Cascades Redemption — Guest TR


Post by WildSnow.com blogger | January 10, 2009      

Photos by Josh Kato and Rob Mullins

Stevens Pass received over 13 inches of rainfall on January 6th and 7th. A Youtube video showed some guys at Alpental on Snoqualmie Pass riding tubes in flowing water on the Alpental Road, between the snowbanks. Across I-90 an avalanche and landslide of the entire snowpack on a ski run at Hyak removed lift towers and a home.

Backcountry Skiing

Josh on top of Arrowhead getting some Cascadian redemption.

All of the east-west Washington Cascade passes Highways were closed, as was the north-south pass over the Wenatchee Mountains, Blewett Pass Highway 97. The closures were related to avalanches, landslides, falling rocks, flood water and damage or destruction and removal of the entire roadbed in places.

After all this, a few days ago I checked the Stevens Pass weather telemetry and finally noticed a perfect trend for stability. The data showed a one-day trend of rain to snow gradually with significant cooling and low winds. This was in my view the ultimate scenario for snowpack stability, along with the previous 13 inches of rain that flushed away the deep instability.

In two days the north central Cascades weather and snowpack had changed from wet and rainy to cold and partly sunny with well-bonded new snow over a now homogeneous and hazard-reduced old base. Thus, January 9th was the day. We had some sunshine for a while on our ski tour, and deep new snow — what we call powder here in the land of ten percent water content “fluff.” Wet and crappy to partly sunny and powder skiing. Cascades redemption.

Cascades backcountry Skiing

My run on Arrowhead. Cascade powder, low avalanche danger, redemption.

We climbed from Hwy 2 at 2800 ft. elevation to the 6030 ft. summit of Arrowhead Mountain. Arrowhead is located a few miles east of Stevens Pass and directly above the 7 mile railroad tunnel. To the north is the ridge which includes Rock Mountain and to the south the spectacular Chiwaukums Mountains and Snowgrass Mountain.

We walked the different aspects of the upper open areas and found no evidence of instability. The refrozen granular was under about seven inches of new snow at 5000 ft., and I was able to penetrate the granular 6 to 8 inches with my ski pole basket which demonstrated adequate refreeze in my view. Higher up the snow had drifted in to perhaps 18 inches deep in places. No slab formation was seen by us, nothing went from a ski cut on the steepest faces, uptrack switch backs did not fail with a kick.

Climbing Arrowhead on skis is full-on exposure to avalanches while climbing and I avoid it most of the time, especially with hazard. Last year my second turn set off a six inch slab that propagated the path that we skied today for 2/3 of the length of the path. Today we saw no evidence of such instability, and we enjoyed turns in Cascade powder.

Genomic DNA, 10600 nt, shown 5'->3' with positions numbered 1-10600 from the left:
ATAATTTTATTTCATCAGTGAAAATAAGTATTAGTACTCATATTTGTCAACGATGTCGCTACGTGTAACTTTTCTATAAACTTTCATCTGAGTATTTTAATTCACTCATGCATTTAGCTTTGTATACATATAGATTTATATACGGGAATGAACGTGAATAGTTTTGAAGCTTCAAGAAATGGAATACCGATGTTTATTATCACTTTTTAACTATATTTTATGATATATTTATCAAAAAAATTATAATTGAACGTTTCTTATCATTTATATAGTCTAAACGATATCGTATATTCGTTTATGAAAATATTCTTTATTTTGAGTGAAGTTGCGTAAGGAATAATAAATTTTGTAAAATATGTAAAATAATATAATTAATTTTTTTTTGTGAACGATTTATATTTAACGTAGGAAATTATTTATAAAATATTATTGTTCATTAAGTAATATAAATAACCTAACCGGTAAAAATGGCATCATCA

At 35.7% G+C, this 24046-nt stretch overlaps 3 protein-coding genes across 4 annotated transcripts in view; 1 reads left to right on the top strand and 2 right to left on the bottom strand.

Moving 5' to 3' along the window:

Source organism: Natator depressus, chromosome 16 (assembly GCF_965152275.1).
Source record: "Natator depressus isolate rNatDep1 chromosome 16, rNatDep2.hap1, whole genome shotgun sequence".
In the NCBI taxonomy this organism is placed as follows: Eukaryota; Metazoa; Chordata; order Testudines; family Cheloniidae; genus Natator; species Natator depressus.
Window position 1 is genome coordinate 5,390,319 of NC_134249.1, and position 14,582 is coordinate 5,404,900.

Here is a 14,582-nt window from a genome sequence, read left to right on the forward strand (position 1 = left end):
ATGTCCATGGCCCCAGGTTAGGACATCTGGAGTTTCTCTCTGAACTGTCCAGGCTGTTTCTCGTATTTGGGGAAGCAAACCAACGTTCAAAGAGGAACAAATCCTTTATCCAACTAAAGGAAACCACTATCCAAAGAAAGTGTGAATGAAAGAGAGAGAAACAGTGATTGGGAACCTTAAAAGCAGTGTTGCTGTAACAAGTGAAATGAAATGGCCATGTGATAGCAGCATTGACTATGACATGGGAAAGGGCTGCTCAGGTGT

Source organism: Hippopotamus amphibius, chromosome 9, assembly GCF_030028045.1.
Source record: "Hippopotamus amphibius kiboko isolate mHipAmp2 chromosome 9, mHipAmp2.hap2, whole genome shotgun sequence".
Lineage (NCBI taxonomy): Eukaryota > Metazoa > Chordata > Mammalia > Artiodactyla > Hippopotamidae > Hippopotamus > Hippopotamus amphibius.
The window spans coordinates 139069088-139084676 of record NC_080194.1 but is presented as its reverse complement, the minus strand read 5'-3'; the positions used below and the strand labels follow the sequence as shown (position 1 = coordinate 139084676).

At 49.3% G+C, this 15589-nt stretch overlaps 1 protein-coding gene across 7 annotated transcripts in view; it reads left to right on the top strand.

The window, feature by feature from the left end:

So, today was a good start — finally.

Cascade backcountry Skiing

On the way up, slides in background had all run big and full path during the previous week's events.

Luckily, in the maritime-climate affected Cascades snowpack rain and warmups change the nature of the snowpack on a regular basis. When one is skiing powder one must remember that it always rains, always warms, and crusts form. But then, conversely, at some point, it always snows.

(Guest blogger Rob Mullins lives in the Washington Cascades with his wife, daughter, and a black lab avalanche dog in training named Blackie.)

Comments

4 Responses to “Cascades Redemption — Guest TR”

  1. Nathan January 10th, 2009 2:03 pm

    Rob, great post. Love the pictures and the redemption. Also, thanks for letting us in on your avy decision-making process. In this year of avalanche issues coming to the fore nationwide, it’s really nice to be able to confirm my own decision-making processes by hearing from someone else who has experience and expertise.

  2. Randonnee January 10th, 2009 2:34 pm

    Glad that you liked it, Nathan. It was a nice tour after a long wait for reduction of hazard in a crazy snowpack. In the North Cascades serious deeply-buried hazard remains and avalanches are rippin’ there.

  3. NORTH.BEND January 10th, 2009 3:57 pm

    Rob,

    Glad to se you’re getting out safely. But, you got to quit telling everyone how awesome our snow is.

    Let me know when it gets all crappy, I’ll come over for a tour.

    Regards,

    -NB.

  4. Randonnee January 10th, 2009 10:43 pm

    Hey NB,

    I hope that you all survived the deluge without problems.

    We scored a pretty good day for the Crest, I needed sunglasses for a while! But then, that preceding continuous stormy weather- no break in precip between rain to snow for crust formation and no clearing for faceting with the gradual cooling created great stability conditions.

    Unfortunately the main portal to skiing the Wenatchee Mountains, Blewett Pass Hwy 97, remains closed due to reconstruction of washouts. Perhaps next week we may return to the usually sunny geographic center of the state for ski touring.

Got something to say? Please do so.





Anti-Spam Quiz:

You can subscribe to comment notification by checking the box to left, but you must leave a brief comment to do so, which records your email and requires you to use our anti-spam challange. If you don't like leaving substantive comments that's fine, just leave a simple comment that says something like "thanks, subscribed" with a made-up name. Check the comment subscription checkbox BEFORE you submit.